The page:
I am in a strange place, in which a pCR – the most favorable outcome of targeted therapies and chemo, has put me in an area of the statistical map that is uncertain. Do I have a 30% chance of recurrence or a 3% chance? If Tamoxifen cuts that chance in half, am I gaining a 15% advantage or a 1.5% advantage? Do my many alternative complementary medicine and mind set efforts reduce the need for three more years of Tamoxifen? Or am I being lulled by delusional thinking by turning away from a major source of help being offered?

Certainly no one is suggesting to me that I stop taking it.  And perhaps the benefit of Tamoxifen is less about what it does in my body and more about the soothing benefit it has on those on my healing team, or those who love me? A reassurance which allows them to be thinking positive thoughts about my longterm outcome.  If I were to stop, would their level of worry be detrimental to my health?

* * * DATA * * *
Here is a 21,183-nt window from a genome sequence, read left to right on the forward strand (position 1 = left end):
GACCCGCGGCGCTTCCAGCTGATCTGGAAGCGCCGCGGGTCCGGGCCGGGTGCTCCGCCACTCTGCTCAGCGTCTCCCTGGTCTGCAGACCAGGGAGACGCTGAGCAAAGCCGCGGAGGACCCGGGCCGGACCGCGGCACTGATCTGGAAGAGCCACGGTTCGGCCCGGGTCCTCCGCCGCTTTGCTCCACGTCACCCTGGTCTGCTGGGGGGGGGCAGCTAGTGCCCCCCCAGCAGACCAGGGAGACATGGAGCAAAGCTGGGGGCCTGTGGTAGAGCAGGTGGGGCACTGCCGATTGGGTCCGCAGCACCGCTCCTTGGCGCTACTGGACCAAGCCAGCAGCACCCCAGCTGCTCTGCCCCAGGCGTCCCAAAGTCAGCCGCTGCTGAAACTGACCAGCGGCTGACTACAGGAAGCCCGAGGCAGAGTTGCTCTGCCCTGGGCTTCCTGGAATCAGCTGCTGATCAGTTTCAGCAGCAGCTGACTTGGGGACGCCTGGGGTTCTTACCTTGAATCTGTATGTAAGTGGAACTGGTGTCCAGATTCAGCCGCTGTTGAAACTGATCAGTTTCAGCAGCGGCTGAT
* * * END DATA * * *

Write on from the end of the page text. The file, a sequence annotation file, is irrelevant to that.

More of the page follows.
For right now I will stay in the boat.
For right now I will stay in the boat.

The strategy now is gathering more information from studies about Tamoxifen, wading through numbers trying to get an accurate assessment of benefit vs risk. A task that is harder than you might think, as all the studies seem to have an agenda they are trying to push.

In May I will see the Oncologist again and I hope to have some questions answered about my specific situation. There is a new staging tool announced in March from MD Anderson that takes HER2+ status into account, something which wasn’t available before. So perhaps I can get some less magic 8-ball numbers for the first time.

Until then I will continue to take Tamoxifen each day, along with the homeopathic remedy made for me recently by Dr. Fruehoff to fend off any adverse reaction I may have to it.  I don’t want to jump out of the rescue boat as it were.